Sea’s relentless power threatening Harbor of Refuge lighthouse
The sea is relentless, one of many planetary mega-forces constantly in play.
We don’t see gravity, but thank God it’s there, otherwise we would fly off this planet into space.
But we do feel winds, and see our beaches advancing and receding. They are, for us coastal dwellers, some of the most visible forces of nature at work.
Grains of sand move easily, swept by wind and waves. Huge, boulder-size blocks of granite take a little more doing. But don’t underestimate the power of water driven by those forces.
Many years ago, a small group of local journalists deployed to Rehoboth Beach in the darkness of a high tide during the height of a northeast storm. The north end of the Boardwalk is one of the most vulnerable sections of the resort in terms of storms interacting with human infrastructure. A good place to make dramatic photographs of storms and their impact.
Crashing waves, illuminated by swaying street lamps, rolled up lengths of dune fencing and threw them aside like young children sweeping aside piles of blocks. Then the rising surf busted up a few pieces of the Boardwalk near Stuart-Kingston.
Most impressive and frightening to me, though, was the raw demonstration of hydraulic power by leading edges of crashing waves lifting 4-by-4-foot sections of concrete sidewalk eight or 10 inches thick. Incoming waves lifted them; receding waves dropped them back to terra firma, though not necessarily in the same place.
The same thing is happening, although in different circumstances and with added dynamics, at the southeast end of the Harbor of Refuge breakwater. Wave action in that hostile coastal environment is moving huge stones far more dense and heavy than porous concrete. Men placed the stones there more than a century ago as the end point for the breakwater and foundation for the Harbor of Refuge lighthouse. The end of that mile-long stone wall is constantly battered by the northeast storms from which the breakwater was designed to provide shelter for anchored vessels. Now it’s giving way.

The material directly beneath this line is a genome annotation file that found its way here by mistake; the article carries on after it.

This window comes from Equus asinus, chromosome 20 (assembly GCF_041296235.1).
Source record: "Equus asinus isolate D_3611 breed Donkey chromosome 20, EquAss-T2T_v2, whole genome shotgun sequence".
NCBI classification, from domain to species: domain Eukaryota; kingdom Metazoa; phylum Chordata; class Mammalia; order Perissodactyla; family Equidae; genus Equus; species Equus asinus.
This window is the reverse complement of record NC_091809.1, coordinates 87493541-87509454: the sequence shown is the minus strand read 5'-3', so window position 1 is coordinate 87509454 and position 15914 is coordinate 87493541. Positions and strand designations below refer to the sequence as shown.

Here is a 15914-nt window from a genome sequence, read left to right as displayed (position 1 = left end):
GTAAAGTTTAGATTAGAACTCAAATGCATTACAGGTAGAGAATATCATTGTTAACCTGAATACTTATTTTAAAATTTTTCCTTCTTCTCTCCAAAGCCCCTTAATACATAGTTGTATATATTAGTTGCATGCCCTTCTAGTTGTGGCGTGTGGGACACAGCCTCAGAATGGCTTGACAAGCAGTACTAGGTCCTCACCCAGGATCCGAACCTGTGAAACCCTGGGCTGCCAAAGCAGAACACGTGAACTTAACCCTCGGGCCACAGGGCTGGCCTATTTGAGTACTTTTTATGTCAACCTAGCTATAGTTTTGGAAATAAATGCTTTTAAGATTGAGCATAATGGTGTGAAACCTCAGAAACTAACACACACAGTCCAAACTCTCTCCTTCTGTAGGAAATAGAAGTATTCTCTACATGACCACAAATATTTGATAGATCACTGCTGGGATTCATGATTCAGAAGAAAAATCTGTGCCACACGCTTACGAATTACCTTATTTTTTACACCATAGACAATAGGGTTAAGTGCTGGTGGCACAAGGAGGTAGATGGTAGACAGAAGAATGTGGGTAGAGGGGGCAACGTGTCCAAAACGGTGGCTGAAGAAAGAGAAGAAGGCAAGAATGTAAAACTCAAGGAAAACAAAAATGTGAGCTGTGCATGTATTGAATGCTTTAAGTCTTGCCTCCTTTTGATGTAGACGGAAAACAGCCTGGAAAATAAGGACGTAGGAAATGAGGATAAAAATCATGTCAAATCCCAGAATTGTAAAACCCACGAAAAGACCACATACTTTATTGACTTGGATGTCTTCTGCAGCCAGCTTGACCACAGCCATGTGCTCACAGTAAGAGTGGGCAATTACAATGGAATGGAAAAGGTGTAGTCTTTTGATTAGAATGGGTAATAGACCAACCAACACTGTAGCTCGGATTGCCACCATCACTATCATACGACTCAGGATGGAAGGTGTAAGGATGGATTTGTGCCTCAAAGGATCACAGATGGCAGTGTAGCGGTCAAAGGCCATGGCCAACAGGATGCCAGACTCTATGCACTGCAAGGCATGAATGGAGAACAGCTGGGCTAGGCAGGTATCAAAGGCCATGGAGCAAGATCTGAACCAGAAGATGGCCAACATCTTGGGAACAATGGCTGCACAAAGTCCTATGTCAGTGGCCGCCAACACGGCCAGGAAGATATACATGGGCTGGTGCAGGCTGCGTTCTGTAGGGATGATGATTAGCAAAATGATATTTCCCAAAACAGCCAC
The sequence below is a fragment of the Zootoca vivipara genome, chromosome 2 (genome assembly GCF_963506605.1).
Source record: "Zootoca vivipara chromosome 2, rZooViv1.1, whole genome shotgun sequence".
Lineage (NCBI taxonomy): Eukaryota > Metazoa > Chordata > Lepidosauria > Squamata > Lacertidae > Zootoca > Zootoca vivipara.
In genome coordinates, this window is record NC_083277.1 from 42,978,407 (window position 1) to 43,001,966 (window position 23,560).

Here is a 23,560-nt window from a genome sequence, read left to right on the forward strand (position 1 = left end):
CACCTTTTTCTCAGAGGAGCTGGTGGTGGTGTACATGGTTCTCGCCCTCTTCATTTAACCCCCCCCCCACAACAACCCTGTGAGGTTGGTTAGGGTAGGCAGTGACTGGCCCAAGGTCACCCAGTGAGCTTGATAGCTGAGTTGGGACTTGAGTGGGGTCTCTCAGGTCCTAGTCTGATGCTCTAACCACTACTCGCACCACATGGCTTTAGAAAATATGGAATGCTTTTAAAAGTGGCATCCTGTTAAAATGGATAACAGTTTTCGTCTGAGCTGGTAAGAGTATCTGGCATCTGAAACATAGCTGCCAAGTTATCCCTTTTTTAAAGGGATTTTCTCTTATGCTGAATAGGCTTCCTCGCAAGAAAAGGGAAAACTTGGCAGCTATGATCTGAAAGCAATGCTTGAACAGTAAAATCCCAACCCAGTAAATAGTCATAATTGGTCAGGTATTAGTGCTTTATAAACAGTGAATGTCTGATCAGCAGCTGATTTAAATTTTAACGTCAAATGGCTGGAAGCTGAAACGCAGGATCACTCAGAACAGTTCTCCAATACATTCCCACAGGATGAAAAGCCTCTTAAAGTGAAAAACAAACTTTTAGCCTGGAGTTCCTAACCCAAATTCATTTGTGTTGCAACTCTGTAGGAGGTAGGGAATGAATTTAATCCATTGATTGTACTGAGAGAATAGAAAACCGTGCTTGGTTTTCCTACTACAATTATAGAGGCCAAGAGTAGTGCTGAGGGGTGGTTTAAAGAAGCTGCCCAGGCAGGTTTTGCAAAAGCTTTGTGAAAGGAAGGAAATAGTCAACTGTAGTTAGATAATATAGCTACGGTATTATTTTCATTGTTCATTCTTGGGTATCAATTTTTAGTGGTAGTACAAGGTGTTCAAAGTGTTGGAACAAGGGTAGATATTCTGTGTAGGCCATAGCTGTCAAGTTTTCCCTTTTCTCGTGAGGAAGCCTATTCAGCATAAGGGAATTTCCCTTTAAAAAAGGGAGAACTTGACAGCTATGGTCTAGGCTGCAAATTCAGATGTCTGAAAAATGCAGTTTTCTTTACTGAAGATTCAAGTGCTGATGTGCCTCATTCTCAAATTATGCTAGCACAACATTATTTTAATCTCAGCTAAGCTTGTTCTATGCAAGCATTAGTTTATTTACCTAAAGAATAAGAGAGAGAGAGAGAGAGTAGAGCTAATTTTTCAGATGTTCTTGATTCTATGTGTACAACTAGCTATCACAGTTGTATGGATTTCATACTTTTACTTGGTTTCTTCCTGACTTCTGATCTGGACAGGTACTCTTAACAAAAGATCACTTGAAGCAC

As the point of Cape Henlopen continues growing outward, it’s reported the gap between it and the end of the breakwater is closing. That narrowing intensifies the scouring action of tidal currents passing between the wall and the point. As the gap deepens, scouring also erodes the sea-bottom foundation on which the stones were placed so long ago. Between the erosion and the hydraulic power of the sea, stones are being displaced, jeopardizing the future of the lighthouse.
Red Moulinier, one of the leading forces in volunteer efforts rehabilitating the Harbor of Refuge lighthouse, is beginning to lose heart. “We have the lighthouse itself in the best condition it’s seen in many years – inside and out. But with the stones starting to shift and tumble out there, we could eventually lose it altogether.”
At a recent Maritime Hall of Fame induction in Lewes, Moulinier – an inductee from past years – said he had hoped efforts to gain federal funding to preserve the lighthouse would save the iconic structure. But he said he was notified by Sen. Tom Carper’s office that the necessary funding is now off the table. “I don’t know what we’re going to do.”
It’s one thing when scouring currents threaten a vital piece of public infrastructure, as was the case before the Indian River Inlet bridge was replaced several years ago. But it’s another case altogether when the threatened infrastructure is a lighthouse from a different era that no longer serves the critical navigational role it once did.
With so much federal money floating around, no doubt the lighthouse volunteers will continue to try to get a piece of the pie to help preserve an important element of Delaware’s maritime history and part of the draw for tourists.
Meanwhile, however, the relentless power of the sea and its persistent scouring currents continue to take seconds and minutes off the time left before the Harbor of Refuge lighthouse – without further assistance – follows the lead of the Cape Henlopen Lighthouse, which succumbed to similar forces and fell into the sea in 1926.